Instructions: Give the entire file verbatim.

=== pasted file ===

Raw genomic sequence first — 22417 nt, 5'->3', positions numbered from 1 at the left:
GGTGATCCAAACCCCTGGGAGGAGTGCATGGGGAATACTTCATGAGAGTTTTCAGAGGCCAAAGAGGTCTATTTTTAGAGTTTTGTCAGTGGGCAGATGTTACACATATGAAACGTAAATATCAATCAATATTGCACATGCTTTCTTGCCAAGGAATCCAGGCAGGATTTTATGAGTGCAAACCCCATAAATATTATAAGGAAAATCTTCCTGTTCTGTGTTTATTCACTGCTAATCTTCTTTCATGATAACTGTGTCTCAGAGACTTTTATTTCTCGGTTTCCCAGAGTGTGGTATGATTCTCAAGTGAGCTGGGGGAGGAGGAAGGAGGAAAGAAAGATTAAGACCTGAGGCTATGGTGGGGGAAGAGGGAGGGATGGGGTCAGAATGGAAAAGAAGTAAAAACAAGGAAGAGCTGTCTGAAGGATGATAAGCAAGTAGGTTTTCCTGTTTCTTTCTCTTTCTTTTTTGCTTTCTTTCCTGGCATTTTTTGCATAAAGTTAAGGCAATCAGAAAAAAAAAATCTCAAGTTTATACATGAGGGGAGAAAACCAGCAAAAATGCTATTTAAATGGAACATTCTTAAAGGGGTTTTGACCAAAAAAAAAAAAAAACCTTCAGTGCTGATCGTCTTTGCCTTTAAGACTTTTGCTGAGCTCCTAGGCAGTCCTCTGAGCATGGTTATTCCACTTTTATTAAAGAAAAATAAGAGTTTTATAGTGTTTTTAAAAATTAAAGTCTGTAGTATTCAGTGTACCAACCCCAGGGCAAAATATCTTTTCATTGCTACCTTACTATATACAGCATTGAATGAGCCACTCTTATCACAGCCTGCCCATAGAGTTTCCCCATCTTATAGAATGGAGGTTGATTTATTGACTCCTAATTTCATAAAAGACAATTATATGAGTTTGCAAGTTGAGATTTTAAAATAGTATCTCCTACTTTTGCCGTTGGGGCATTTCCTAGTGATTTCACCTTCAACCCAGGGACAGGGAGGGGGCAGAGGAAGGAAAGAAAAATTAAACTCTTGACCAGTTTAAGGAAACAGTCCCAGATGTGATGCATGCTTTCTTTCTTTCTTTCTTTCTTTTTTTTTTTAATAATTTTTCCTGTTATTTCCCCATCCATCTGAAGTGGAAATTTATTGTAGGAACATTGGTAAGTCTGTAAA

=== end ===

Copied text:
Raw genomic sequence first — 22417 nt, 5'->3', positions numbered from 1 at the left:
GGTGATCCAAACCCCTGGGAGGAGTGCATGGGGAATACTTCATGAGAGTTTTCAGAGGCCAAAGAGGTCTATTTTTAGAGTTTTGTCAGTGGGCAGATGTTACACATATGAAACGTAAATATCAATCAATATTGCACATGCTTTCTTGCCAAGGAATCCAGGCAGGATTTTATGAGTGCAAACCCCATAAATATTATAAGGAAAATCTTCCTGTTCTGTGTTTATTCACTGCTAATCTTCTTTCATGATAACTGTGTCTCAGAGACTTTTATTTCTCGGTTTCCCAGAGTGTGGTATGATTCTCAAGTGAGCTGGGGGAGGAGGAAGGAGGAAAGAAAGATTAAGACCTGAGGCTATGGTGGGGGAAGAGGGAGGGATGGGGTCAGAATGGAAAAGAAGTAAAAACAAGGAAGAGCTGTCTGAAGGATGATAAGCAAGTAGGTTTTCCTGTTTCTTTCTCTTTCTTTTTTGCTTTCTTTCCTGGCATTTTTTGCATAAAGTTAAGGCAATCAGAAAAAAAAAATCTCAAGTTTATACATGAGGGGAGAAAACCAGCAAAAATGCTATTTAAATGGAACATTCTTAAAGGGGTTTTGACCAAAAAAAAAAAAAAACCTTCAGTGCTGATCGTCTTTGCCTTTAAGACTTTTGCTGAGCTCCTAGGCAGTCCTCTGAGCATGGTTATTCCACTTTTATTAAAGAAAAATAAGAGTTTTATAGTGTTTTTAAAAATTAAAGTCTGTAGTATTCAGTGTACCAACCCCAGGGCAAAATATCTTTTCATTGCTACCTTACTATATACAGCATTGAATGAGCCACTCTTATCACAGCCTGCCCATAGAGTTTCCCCATCTTATAGAATGGAGGTTGATTTATTGACTCCTAATTTCATAAAAGACAATTATATGAGTTTGCAAGTTGAGATTTTAAAATAGTATCTCCTACTTTTGCCGTTGGGGCATTTCCTAGTGATTTCACCTTCAACCCAGGGACAGGGAGGGGGCAGAGGAAGGAAAGAAAAATTAAACTCTTGACCAGTTTAAGGAAACAGTCCCAGATGTGATGCATGCTTTCTTTCTTTCTTTCTTTCTTTTTTTTTTTAATAATTTTTCCTGTTATTTCCCCATCCATCTGAAGTGGAAATTTATTGTAGGAACATTGGTAAGTCTGTAAA